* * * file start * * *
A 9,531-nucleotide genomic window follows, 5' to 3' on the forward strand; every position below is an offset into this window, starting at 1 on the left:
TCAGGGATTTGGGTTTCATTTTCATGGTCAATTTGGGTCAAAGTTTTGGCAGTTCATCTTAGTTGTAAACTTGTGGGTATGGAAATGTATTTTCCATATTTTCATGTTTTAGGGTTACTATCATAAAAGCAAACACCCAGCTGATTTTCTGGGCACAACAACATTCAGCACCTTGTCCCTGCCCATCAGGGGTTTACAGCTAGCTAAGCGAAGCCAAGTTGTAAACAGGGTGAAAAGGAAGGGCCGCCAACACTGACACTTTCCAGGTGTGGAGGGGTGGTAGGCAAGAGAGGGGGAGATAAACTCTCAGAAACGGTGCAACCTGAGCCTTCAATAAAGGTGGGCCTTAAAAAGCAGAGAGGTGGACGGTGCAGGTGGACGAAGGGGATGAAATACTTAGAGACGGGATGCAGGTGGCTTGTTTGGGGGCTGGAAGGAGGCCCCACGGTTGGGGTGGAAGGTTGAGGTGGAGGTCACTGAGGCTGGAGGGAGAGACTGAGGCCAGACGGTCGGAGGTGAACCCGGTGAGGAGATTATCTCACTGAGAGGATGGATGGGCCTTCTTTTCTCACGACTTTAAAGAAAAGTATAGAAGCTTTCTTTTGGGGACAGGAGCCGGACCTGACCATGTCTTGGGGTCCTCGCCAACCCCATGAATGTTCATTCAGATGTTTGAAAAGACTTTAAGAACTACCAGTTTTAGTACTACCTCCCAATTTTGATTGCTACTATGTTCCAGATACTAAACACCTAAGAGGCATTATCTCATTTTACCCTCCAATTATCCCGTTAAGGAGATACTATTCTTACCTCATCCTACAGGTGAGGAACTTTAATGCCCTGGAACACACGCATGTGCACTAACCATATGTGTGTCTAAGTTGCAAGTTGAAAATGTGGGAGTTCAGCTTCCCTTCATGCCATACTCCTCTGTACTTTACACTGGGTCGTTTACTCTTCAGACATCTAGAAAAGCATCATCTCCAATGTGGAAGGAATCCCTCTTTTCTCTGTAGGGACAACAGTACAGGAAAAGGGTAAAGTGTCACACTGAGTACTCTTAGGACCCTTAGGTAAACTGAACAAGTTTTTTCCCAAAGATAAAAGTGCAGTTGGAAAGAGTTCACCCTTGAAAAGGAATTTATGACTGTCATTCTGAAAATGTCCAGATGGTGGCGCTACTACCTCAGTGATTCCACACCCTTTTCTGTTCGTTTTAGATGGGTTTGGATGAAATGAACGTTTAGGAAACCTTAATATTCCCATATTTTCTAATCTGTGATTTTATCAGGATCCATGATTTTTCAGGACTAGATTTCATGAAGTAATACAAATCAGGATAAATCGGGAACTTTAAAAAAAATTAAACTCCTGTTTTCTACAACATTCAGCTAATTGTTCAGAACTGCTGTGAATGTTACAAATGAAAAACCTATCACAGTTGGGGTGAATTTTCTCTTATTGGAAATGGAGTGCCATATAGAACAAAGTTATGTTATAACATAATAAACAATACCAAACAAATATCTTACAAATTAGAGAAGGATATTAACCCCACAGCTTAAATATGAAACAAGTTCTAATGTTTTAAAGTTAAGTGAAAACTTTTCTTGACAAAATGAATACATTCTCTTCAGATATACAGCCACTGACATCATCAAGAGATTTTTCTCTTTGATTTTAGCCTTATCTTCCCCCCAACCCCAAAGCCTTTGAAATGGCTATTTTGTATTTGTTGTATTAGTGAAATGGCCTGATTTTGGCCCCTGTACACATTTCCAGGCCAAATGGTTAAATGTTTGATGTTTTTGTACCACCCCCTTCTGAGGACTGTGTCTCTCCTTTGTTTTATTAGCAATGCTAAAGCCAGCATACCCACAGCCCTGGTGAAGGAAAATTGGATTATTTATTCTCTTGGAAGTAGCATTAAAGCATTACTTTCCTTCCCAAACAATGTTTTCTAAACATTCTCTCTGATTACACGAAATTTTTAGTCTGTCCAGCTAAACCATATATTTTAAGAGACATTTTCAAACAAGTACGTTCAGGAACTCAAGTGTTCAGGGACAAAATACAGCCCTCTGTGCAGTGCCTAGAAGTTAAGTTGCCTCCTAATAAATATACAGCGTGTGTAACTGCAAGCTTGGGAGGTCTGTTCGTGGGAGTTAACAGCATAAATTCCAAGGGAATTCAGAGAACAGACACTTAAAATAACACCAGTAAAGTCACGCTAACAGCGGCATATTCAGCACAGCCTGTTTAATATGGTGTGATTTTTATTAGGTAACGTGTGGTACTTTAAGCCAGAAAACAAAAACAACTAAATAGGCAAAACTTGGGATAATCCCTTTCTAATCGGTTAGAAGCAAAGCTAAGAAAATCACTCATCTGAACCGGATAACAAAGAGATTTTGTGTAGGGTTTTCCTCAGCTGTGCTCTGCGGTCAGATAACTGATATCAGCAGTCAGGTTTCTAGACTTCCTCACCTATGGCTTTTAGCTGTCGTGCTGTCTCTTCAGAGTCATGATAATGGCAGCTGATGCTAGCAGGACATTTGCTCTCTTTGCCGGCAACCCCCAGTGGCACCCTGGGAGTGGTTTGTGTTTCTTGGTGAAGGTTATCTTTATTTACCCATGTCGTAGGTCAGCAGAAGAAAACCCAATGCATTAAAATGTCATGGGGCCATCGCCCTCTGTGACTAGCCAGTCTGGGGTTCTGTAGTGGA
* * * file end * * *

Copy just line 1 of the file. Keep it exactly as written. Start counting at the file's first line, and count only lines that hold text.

A 9,531-nucleotide genomic window follows, 5' to 3' on the forward strand; every position below is an offset into this window, starting at 1 on the left: